Kids, go to your rooms. Most of you shouldn't watch this stuff. Adults, welcome back to the joys of edgy animation that is so definitely not suitable for impressionable young minds.
What again ignited this warning is the DVD debut of Bob's Burgers: The Complete 1st Season this week. It arrived on the heels of American Dad!: Volume 7 on DVD plus the release of South Park: The Complete Fifteenth Season on both DVD and Blu-ray. Meanwhile, there is also Wizards: 35th Anniversary Edition on Blu-ray to consider.
None is appropriate for youngsters, although the three TV series deal with family life, just from an adult perspective. Wizards has fairies and trolls, but Ralph Bakshi cuts through the fantasy with stylized, rotoscoped scenes of Hitler's Nazi hordes to make his points about fascism and war.
- Bob's Burgers: Sly, off-kilter and droll, this animated comedy follows the exploits of the Belcher family as Bob opens a greasy spoon joint next door to a crematorium. Just to underscore how odd and transgressive it gets, two of the three female characters on the show -- mother Linda and daughter Tina -- are voiced by men. The family is led by slovenly Bob (H. Jon Benjamin), a self-confessed loser. Like the restaurant, the ensemble of two parents and three kids is dysfunctional. Yet they are warm and loving and every episode is a moral tale. On the two-disc DVD, creator-producer Loren Bouchard reveals the show's origins. It was a speculative animation pitch to Fox and the original idea was to make the Belcher's into cannibals. That is something Bouchard is reluctant to admit now because "it's a little bit like lifting up your skirt and showing too much." But show-and-tell he does as he spins a fascinating anecdote of how the idea and the artwork evolved to produce a great little show.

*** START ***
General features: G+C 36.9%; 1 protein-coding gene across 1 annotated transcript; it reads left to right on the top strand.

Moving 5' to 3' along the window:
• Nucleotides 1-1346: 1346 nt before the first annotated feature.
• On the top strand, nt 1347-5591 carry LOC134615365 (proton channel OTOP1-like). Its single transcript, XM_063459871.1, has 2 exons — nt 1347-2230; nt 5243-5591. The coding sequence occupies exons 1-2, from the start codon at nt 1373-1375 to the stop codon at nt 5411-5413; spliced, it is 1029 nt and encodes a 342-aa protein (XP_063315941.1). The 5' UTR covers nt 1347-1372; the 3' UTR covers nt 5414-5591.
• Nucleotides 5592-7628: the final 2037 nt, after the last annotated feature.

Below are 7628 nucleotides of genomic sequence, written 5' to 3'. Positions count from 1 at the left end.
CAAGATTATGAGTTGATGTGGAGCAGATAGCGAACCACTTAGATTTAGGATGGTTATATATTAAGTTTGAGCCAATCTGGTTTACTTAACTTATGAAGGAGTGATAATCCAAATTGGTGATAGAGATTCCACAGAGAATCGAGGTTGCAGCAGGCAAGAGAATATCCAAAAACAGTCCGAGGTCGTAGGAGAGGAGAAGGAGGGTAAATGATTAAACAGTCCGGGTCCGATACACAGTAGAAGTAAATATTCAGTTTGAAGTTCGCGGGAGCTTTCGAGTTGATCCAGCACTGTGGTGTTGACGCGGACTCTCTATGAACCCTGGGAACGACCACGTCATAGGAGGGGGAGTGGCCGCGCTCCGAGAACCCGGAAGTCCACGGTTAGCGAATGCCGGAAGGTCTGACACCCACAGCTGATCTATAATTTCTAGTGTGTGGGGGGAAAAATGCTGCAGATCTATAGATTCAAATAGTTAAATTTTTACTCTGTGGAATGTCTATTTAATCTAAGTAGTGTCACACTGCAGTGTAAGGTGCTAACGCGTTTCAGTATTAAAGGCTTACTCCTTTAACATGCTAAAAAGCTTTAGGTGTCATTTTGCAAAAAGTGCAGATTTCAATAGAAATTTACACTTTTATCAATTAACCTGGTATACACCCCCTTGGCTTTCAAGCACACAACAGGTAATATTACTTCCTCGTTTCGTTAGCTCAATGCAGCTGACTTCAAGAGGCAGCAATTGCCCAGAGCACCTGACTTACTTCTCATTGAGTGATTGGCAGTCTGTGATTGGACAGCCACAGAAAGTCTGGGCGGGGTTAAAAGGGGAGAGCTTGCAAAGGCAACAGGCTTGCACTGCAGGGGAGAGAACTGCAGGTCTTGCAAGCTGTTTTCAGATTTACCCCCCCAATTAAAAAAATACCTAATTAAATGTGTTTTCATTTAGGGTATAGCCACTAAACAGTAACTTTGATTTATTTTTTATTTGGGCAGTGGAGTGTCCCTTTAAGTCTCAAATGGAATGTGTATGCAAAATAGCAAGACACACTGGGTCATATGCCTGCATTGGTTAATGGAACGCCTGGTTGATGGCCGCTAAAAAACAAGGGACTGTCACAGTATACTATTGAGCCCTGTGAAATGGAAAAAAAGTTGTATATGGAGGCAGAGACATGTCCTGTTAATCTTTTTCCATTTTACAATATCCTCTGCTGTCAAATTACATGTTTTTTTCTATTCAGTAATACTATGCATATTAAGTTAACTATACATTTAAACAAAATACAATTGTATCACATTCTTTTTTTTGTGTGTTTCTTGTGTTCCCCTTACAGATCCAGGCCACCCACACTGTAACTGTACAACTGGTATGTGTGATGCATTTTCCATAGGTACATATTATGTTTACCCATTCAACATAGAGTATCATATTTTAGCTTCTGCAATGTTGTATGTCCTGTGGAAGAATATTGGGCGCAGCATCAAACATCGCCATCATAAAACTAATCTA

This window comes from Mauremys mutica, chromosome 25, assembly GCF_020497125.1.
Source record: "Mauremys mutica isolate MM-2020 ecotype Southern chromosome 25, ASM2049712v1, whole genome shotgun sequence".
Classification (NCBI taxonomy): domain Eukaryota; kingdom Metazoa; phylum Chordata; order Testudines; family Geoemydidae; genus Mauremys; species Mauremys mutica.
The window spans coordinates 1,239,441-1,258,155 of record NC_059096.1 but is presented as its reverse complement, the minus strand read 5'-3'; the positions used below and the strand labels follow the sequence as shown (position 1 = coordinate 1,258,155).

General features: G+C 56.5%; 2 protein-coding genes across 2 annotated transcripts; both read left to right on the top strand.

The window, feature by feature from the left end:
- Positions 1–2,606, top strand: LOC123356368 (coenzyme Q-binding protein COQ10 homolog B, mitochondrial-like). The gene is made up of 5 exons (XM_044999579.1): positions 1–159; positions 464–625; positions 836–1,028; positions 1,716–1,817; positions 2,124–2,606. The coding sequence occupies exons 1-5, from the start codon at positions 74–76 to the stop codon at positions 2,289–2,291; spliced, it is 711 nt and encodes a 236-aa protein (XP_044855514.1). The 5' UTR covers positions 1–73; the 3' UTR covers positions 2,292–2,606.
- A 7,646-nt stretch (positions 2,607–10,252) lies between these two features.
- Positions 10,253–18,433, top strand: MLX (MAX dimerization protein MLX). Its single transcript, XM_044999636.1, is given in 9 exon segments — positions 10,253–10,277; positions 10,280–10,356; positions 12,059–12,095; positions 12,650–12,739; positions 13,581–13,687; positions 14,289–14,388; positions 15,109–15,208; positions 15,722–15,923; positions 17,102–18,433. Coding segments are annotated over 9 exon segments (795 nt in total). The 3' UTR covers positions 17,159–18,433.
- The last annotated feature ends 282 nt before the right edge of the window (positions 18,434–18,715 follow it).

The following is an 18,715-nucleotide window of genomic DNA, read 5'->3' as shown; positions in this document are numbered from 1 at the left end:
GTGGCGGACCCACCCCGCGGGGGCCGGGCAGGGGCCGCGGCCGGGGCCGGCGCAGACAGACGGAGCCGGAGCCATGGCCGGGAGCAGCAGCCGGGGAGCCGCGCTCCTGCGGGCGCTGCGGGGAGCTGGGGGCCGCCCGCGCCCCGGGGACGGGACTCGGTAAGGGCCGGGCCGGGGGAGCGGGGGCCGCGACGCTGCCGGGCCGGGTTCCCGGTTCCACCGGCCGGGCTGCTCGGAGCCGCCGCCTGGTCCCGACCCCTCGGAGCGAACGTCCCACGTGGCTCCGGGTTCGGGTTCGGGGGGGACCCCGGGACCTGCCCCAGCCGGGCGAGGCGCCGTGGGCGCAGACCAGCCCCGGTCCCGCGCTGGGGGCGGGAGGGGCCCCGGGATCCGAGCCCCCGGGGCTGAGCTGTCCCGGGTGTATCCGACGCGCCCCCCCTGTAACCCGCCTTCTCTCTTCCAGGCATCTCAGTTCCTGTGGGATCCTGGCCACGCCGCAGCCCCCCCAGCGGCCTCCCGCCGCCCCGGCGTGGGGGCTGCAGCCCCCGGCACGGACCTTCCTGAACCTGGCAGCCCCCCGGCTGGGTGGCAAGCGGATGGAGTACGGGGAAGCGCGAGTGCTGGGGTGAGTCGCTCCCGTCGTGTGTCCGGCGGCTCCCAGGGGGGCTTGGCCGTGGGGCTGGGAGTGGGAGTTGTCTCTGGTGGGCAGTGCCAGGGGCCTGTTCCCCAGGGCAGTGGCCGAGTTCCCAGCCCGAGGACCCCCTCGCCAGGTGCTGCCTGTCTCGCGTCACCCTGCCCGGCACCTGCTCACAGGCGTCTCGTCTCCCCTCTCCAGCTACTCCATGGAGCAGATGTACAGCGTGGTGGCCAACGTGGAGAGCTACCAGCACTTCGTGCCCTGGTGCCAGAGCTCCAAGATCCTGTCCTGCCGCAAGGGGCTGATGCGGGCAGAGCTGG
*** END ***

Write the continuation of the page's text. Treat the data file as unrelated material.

- American Dad!: As usual, the release is uncensored and therefore dirtier than what is broadcast. The series, co-created by Seth MacFarlane, Mike Barker and Matt Weitzman, remains rude, crude and clever about sending up American family life, as well as the spy business. Example: The episode Gorillas in the Mist is vicious (yet illuminating) as Steve gets trapped in the zoo's gorilla exhibit and the silverback gorilla dad lectures Stan on good parenting. The DVD's key extra is I Love Patrick Stewart, a doc in which Barker admits that Stewart, who voices CIA's insane deputy director, elevates the entire show with elegance and wit.
- South Park: The Complete Fifteenth Season: It is remarkable how well co-creators Matt Stone and Trey Parker have maintained the quality and intensity of their socio-political commentary in this savage satire, despite continuing to indulge in their juvenile fascination with things scatological. Were these boys potty trained?
Besides 14 brilliant, uncensored episodes from the 2011 season, there is a unique 42-minute doc showing Stone and Parker at work, in the throes of manic creation. "We are just offensive people," they boast. Of course, there is so much more to their story than that, although they are offensive to many for their brazen portrayals of sex, violence and stupidity. The doc lets Stone and Parker tell some of that fascinating story in detail, right back to The Spirit of Christmas (1995).
- Wizards: Bakshi's psychedelic animation from 1977 is a cult favourite, although it does not stand up to scrutiny now because of how rough and awkward his animation style was then. Think of the new Blu-ray book edition as an historical artifact, a transition between kids cartoons and today's adult animation. For researchers, Bakshi is seen on the Blu-ray extras talking through a long, self-indulgent, yet interesting interview.